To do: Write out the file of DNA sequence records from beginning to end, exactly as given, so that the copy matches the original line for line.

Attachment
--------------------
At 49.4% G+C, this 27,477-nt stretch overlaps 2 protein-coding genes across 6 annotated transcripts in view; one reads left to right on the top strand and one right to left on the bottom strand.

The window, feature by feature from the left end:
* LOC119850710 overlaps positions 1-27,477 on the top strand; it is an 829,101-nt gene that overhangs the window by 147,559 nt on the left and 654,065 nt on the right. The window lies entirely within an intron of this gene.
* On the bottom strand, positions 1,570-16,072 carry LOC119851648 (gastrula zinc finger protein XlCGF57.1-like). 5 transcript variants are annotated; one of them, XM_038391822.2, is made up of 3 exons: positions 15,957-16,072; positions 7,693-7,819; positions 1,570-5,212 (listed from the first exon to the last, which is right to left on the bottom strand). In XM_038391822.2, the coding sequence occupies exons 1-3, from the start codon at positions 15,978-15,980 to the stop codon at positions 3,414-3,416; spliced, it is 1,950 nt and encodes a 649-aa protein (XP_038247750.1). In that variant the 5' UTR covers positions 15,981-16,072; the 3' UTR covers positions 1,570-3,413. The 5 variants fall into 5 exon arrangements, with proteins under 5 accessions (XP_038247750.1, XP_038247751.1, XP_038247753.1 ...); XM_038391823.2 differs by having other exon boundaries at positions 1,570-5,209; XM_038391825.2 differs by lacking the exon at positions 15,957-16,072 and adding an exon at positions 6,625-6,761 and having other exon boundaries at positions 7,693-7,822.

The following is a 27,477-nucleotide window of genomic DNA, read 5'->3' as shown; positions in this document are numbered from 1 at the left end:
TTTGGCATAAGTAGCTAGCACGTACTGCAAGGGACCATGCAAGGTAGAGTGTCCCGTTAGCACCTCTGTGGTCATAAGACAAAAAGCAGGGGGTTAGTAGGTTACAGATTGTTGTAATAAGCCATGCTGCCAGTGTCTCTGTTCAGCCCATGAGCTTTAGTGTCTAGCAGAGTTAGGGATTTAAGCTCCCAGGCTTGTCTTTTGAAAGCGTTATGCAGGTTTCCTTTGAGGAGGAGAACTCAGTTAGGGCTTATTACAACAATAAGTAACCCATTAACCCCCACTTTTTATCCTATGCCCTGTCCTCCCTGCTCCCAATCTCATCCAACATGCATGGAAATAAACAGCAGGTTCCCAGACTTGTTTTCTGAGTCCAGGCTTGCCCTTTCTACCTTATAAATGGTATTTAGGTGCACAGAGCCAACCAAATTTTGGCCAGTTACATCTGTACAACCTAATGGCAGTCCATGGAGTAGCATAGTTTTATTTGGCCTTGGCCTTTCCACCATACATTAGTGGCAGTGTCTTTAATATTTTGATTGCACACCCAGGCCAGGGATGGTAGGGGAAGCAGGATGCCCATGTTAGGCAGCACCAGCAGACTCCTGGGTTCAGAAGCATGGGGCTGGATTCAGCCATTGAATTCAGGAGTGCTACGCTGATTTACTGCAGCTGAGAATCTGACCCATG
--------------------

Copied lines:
At 49.4% G+C, this 27,477-nt stretch overlaps 2 protein-coding genes across 6 annotated transcripts in view; one reads left to right on the top strand and one right to left on the bottom strand.

The window, feature by feature from the left end:
* LOC119850710 overlaps positions 1-27,477 on the top strand; it is an 829,101-nt gene that overhangs the window by 147,559 nt on the left and 654,065 nt on the right. The window lies entirely within an intron of this gene.
* On the bottom strand, positions 1,570-16,072 carry LOC119851648 (gastrula zinc finger protein XlCGF57.1-like). 5 transcript variants are annotated; one of them, XM_038391822.2, is made up of 3 exons: positions 15,957-16,072; positions 7,693-7,819; positions 1,570-5,212 (listed from the first exon to the last, which is right to left on the bottom strand). In XM_038391822.2, the coding sequence occupies exons 1-3, from the start codon at positions 15,978-15,980 to the stop codon at positions 3,414-3,416; spliced, it is 1,950 nt and encodes a 649-aa protein (XP_038247750.1). In that variant the 5' UTR covers positions 15,981-16,072; the 3' UTR covers positions 1,570-3,413. The 5 variants fall into 5 exon arrangements, with proteins under 5 accessions (XP_038247750.1, XP_038247751.1, XP_038247753.1 ...); XM_038391823.2 differs by having other exon boundaries at positions 1,570-5,209; XM_038391825.2 differs by lacking the exon at positions 15,957-16,072 and adding an exon at positions 6,625-6,761 and having other exon boundaries at positions 7,693-7,822.

The following is a 27,477-nucleotide window of genomic DNA, read 5'->3' as shown; positions in this document are numbered from 1 at the left end:
TTTGGCATAAGTAGCTAGCACGTACTGCAAGGGACCATGCAAGGTAGAGTGTCCCGTTAGCACCTCTGTGGTCATAAGACAAAAAGCAGGGGGTTAGTAGGTTACAGATTGTTGTAATAAGCCATGCTGCCAGTGTCTCTGTTCAGCCCATGAGCTTTAGTGTCTAGCAGAGTTAGGGATTTAAGCTCCCAGGCTTGTCTTTTGAAAGCGTTATGCAGGTTTCCTTTGAGGAGGAGAACTCAGTTAGGGCTTATTACAACAATAAGTAACCCATTAACCCCCACTTTTTATCCTATGCCCTGTCCTCCCTGCTCCCAATCTCATCCAACATGCATGGAAATAAACAGCAGGTTCCCAGACTTGTTTTCTGAGTCCAGGCTTGCCCTTTCTACCTTATAAATGGTATTTAGGTGCACAGAGCCAACCAAATTTTGGCCAGTTACATCTGTACAACCTAATGGCAGTCCATGGAGTAGCATAGTTTTATTTGGCCTTGGCCTTTCCACCATACATTAGTGGCAGTGTCTTTAATATTTTGATTGCACACCCAGGCCAGGGATGGTAGGGGAAGCAGGATGCCCATGTTAGGCAGCACCAGCAGACTCCTGGGTTCAGAAGCATGGGGCTGGATTCAGCCATTGAATTCAGGAGTGCTACGCTGATTTACTGCAGCTGAGAATCTGACCCATG